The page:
Daniel Reetz, the founder of the DIY Book Scanner community, has recently started making videos of prototyping and shop tips. If you are tinkering with a book scanner (or any other project) in your home shop, these tips will come in handy. https://www.youtube.com/channel/UCn0gq8 ... g_8K1nfInQ

From tiff-scans, ScanTailor and Tesseract to djvu-files - how?

Share your software workflow. Write up your tips and tricks on how to scan, digitize, OCR, and bind ebooks.
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Alexander
Posts: 4
Joined: 04 Jan 2020, 05:38
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Country: Germany

From tiff-scans, ScanTailor and Tesseract to djvu-files - how?

Post by Alexander » 13 Feb 2020, 05:29

Hi,

with xsane, I scanned books in the tiff-format (300dpi).
I optimized those tiff-files with ScanTailor. By using ScanTailor's "Splitting" feature, from each page three tiff-files have been generated. One with ...
  • ... all the content on it (background and foreground)
  • ... only the foreground on it, which seems to be everything which hasn't been marked as part of the Picture Zone. So, here we should see only text.
  • ... only the background on it, which seems to be especially the content of the Picture Zones.
Seems a pretty good basis to generate a size-optimized djvu-file - but how???

On the foreground-files I would like to run the OCR program tesseract. The results from tesseract than should be merged with the corresponding background-file and finally all files should be bundled into one djvu-file.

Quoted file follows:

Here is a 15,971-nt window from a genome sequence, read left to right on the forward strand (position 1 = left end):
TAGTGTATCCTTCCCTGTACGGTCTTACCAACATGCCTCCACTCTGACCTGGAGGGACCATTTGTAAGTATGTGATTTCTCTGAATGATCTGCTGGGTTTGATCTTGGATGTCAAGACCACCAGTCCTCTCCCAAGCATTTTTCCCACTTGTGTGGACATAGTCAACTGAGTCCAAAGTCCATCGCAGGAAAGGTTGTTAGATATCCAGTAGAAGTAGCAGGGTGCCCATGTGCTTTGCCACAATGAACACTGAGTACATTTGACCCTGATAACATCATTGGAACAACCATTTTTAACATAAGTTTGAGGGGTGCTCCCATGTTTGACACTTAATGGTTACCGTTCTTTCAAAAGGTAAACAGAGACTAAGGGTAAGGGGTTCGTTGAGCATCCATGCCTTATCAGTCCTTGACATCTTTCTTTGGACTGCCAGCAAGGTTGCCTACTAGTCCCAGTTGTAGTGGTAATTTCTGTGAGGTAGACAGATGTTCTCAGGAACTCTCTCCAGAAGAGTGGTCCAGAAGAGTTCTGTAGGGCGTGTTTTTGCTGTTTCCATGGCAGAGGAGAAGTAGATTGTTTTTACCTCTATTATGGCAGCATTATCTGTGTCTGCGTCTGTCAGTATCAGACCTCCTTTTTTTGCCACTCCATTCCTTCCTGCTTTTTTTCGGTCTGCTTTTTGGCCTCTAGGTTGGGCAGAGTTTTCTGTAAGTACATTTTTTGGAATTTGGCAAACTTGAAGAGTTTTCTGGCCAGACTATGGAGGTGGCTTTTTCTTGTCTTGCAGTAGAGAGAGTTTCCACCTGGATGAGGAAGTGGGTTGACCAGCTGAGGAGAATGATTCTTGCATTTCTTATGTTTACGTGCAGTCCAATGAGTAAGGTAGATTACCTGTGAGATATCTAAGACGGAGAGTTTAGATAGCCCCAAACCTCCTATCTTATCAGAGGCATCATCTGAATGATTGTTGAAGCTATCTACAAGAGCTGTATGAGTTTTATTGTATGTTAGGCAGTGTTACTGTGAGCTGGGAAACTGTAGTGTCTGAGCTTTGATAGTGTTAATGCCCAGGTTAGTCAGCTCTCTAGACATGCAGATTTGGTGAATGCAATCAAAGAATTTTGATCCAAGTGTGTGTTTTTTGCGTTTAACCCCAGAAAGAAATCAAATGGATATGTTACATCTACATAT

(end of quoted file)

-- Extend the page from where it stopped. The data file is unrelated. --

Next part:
Now, I am stuck at the step with tesseract. Tesseract offers different output-formats (alto, hocr, pdf, tsv, txt, ...). Which would be the right one, so that I can later on merge it with the background file???

Alexander
Posts: 4
Joined: 04 Jan 2020, 05:38
Number of books owned: 0
Country: Germany

Re: From tiff-scans, ScanTailor and Tesseract to djvu-files - how?

Post by Alexander » 15 Feb 2020, 09:09

Meanwhile, I was able to find a working "tool-chain". All based on linux open source software.
Perhaps somebody has an idea, how to further optimize it:

Step 1: the scan
I am scanning with my flatbed scanner using sane.
Often I read, ths resolution should be at least 300dpi and a picture format should be chossen which neither has an alpha-channel nor a compression. I have no glue, if tif is fulfilling those two requirements, but tif is the format I chose.

Step 2: Picture correction with ScanTailor Advanced
What a great piece of software. Beside selecting the content, defining picture zones etc. I found the "Output" setting quite interesting. Since I want to create at the end djvu-files with a foreground and a background for each page, my output-settings are:
- Split output active
- B&W foreground active (no glue, what this is good for ...)
- Processing->Black on white mode acitve (no glue, what this is good for ...)

Step 3: convert each page to a djvu files
Step 2 generates from each page three files: (i) one tif-file which should the full page, (ii) one tif-file just with the foreground, which should be the pure text, and one tif-file with the background, mainly the images from the picture-zone.